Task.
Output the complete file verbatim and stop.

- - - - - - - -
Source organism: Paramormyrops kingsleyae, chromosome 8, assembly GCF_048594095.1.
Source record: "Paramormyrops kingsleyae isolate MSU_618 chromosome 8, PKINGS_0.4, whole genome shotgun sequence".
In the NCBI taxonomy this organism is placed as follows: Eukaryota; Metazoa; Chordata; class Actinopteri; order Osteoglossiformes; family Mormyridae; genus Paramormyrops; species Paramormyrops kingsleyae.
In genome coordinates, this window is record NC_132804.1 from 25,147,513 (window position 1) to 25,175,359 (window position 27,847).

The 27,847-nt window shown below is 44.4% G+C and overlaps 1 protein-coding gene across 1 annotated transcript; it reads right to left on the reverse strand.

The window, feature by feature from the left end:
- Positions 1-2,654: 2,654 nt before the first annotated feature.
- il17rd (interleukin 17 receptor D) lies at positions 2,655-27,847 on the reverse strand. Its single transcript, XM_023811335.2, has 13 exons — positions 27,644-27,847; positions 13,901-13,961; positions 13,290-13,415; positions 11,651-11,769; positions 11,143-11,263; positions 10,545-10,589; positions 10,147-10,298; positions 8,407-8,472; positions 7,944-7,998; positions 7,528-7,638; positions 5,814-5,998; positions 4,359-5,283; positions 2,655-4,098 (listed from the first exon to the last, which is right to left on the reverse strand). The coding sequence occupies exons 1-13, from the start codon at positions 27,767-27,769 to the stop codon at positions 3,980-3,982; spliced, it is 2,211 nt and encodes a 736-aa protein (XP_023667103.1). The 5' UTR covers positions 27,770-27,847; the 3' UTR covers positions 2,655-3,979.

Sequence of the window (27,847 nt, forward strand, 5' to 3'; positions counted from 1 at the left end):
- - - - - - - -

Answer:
Source organism: Paramormyrops kingsleyae, chromosome 8, assembly GCF_048594095.1.
Source record: "Paramormyrops kingsleyae isolate MSU_618 chromosome 8, PKINGS_0.4, whole genome shotgun sequence".
In the NCBI taxonomy this organism is placed as follows: Eukaryota; Metazoa; Chordata; class Actinopteri; order Osteoglossiformes; family Mormyridae; genus Paramormyrops; species Paramormyrops kingsleyae.
In genome coordinates, this window is record NC_132804.1 from 25,147,513 (window position 1) to 25,175,359 (window position 27,847).

The 27,847-nt window shown below is 44.4% G+C and overlaps 1 protein-coding gene across 1 annotated transcript; it reads right to left on the reverse strand.

The window, feature by feature from the left end:
- Positions 1-2,654: 2,654 nt before the first annotated feature.
- il17rd (interleukin 17 receptor D) lies at positions 2,655-27,847 on the reverse strand. Its single transcript, XM_023811335.2, has 13 exons — positions 27,644-27,847; positions 13,901-13,961; positions 13,290-13,415; positions 11,651-11,769; positions 11,143-11,263; positions 10,545-10,589; positions 10,147-10,298; positions 8,407-8,472; positions 7,944-7,998; positions 7,528-7,638; positions 5,814-5,998; positions 4,359-5,283; positions 2,655-4,098 (listed from the first exon to the last, which is right to left on the reverse strand). The coding sequence occupies exons 1-13, from the start codon at positions 27,767-27,769 to the stop codon at positions 3,980-3,982; spliced, it is 2,211 nt and encodes a 736-aa protein (XP_023667103.1). The 5' UTR covers positions 27,770-27,847; the 3' UTR covers positions 2,655-3,979.

Sequence of the window (27,847 nt, forward strand, 5' to 3'; positions counted from 1 at the left end):